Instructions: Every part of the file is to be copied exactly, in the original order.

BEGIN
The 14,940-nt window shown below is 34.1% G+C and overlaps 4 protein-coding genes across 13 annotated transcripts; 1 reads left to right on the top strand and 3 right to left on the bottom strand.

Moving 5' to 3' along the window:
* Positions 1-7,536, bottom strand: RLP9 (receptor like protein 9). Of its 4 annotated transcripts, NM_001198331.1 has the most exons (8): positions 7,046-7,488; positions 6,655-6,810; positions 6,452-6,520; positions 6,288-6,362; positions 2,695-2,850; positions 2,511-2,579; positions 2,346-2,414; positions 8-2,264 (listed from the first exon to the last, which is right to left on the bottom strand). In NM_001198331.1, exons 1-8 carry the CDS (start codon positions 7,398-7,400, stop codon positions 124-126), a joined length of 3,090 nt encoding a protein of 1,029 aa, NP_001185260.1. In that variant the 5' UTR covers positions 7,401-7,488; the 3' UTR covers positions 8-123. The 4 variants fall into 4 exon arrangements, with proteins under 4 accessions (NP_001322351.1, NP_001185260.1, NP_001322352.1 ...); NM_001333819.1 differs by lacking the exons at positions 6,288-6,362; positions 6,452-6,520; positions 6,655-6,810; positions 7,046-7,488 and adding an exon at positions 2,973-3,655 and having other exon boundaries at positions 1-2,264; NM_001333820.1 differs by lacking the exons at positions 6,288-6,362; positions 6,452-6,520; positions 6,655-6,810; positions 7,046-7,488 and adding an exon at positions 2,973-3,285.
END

The 14,940-nt window shown below is 34.1% G+C and overlaps 4 protein-coding genes across 13 annotated transcripts; 1 reads left to right on the top strand and 3 right to left on the bottom strand.

Moving 5' to 3' along the window:
* Positions 1-7,536, bottom strand: RLP9 (receptor like protein 9). Of its 4 annotated transcripts, NM_001198331.1 has the most exons (8): positions 7,046-7,488; positions 6,655-6,810; positions 6,452-6,520; positions 6,288-6,362; positions 2,695-2,850; positions 2,511-2,579; positions 2,346-2,414; positions 8-2,264 (listed from the first exon to the last, which is right to left on the bottom strand). In NM_001198331.1, exons 1-8 carry the CDS (start codon positions 7,398-7,400, stop codon positions 124-126), a joined length of 3,090 nt encoding a protein of 1,029 aa, NP_001185260.1. In that variant the 5' UTR covers positions 7,401-7,488; the 3' UTR covers positions 8-123. The 4 variants fall into 4 exon arrangements, with proteins under 4 accessions (NP_001322351.1, NP_001185260.1, NP_001322352.1 ...); NM_001333819.1 differs by lacking the exons at positions 6,288-6,362; positions 6,452-6,520; positions 6,655-6,810; positions 7,046-7,488 and adding an exon at positions 2,973-3,655 and having other exon boundaries at positions 1-2,264; NM_001333820.1 differs by lacking the exons at positions 6,288-6,362; positions 6,452-6,520; positions 6,655-6,810; positions 7,046-7,488 and adding an exon at positions 2,973-3,285.